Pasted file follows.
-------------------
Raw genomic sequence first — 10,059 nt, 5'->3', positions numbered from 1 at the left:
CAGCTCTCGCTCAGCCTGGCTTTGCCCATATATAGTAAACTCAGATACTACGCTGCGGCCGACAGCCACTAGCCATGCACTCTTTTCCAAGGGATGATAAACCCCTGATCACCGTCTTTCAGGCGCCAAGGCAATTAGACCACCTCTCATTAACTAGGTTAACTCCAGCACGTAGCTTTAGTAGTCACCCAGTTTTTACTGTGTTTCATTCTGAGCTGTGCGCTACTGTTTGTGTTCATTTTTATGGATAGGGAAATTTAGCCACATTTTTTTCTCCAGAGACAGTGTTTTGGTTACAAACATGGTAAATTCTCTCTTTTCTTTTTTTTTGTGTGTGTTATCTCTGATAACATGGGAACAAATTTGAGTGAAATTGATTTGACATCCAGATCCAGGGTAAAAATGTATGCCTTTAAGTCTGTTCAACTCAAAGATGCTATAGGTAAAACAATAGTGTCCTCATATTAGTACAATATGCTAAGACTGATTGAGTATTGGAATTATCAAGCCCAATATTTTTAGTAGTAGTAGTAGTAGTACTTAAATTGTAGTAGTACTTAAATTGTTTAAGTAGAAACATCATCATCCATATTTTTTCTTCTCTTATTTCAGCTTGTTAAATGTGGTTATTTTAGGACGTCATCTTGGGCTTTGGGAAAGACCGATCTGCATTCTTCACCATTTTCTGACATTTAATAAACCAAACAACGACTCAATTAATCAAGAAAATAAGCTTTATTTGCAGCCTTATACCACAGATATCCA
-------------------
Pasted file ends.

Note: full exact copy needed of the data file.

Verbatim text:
Raw genomic sequence first — 10,059 nt, 5'->3', positions numbered from 1 at the left:
CAGCTCTCGCTCAGCCTGGCTTTGCCCATATATAGTAAACTCAGATACTACGCTGCGGCCGACAGCCACTAGCCATGCACTCTTTTCCAAGGGATGATAAACCCCTGATCACCGTCTTTCAGGCGCCAAGGCAATTAGACCACCTCTCATTAACTAGGTTAACTCCAGCACGTAGCTTTAGTAGTCACCCAGTTTTTACTGTGTTTCATTCTGAGCTGTGCGCTACTGTTTGTGTTCATTTTTATGGATAGGGAAATTTAGCCACATTTTTTTCTCCAGAGACAGTGTTTTGGTTACAAACATGGTAAATTCTCTCTTTTCTTTTTTTTTGTGTGTGTTATCTCTGATAACATGGGAACAAATTTGAGTGAAATTGATTTGACATCCAGATCCAGGGTAAAAATGTATGCCTTTAAGTCTGTTCAACTCAAAGATGCTATAGGTAAAACAATAGTGTCCTCATATTAGTACAATATGCTAAGACTGATTGAGTATTGGAATTATCAAGCCCAATATTTTTAGTAGTAGTAGTAGTAGTACTTAAATTGTAGTAGTACTTAAATTGTTTAAGTAGAAACATCATCATCCATATTTTTTCTTCTCTTATTTCAGCTTGTTAAATGTGGTTATTTTAGGACGTCATCTTGGGCTTTGGGAAAGACCGATCTGCATTCTTCACCATTTTCTGACATTTAATAAACCAAACAACGACTCAATTAATCAAGAAAATAAGCTTTATTTGCAGCCTTATACCACAGATATCCA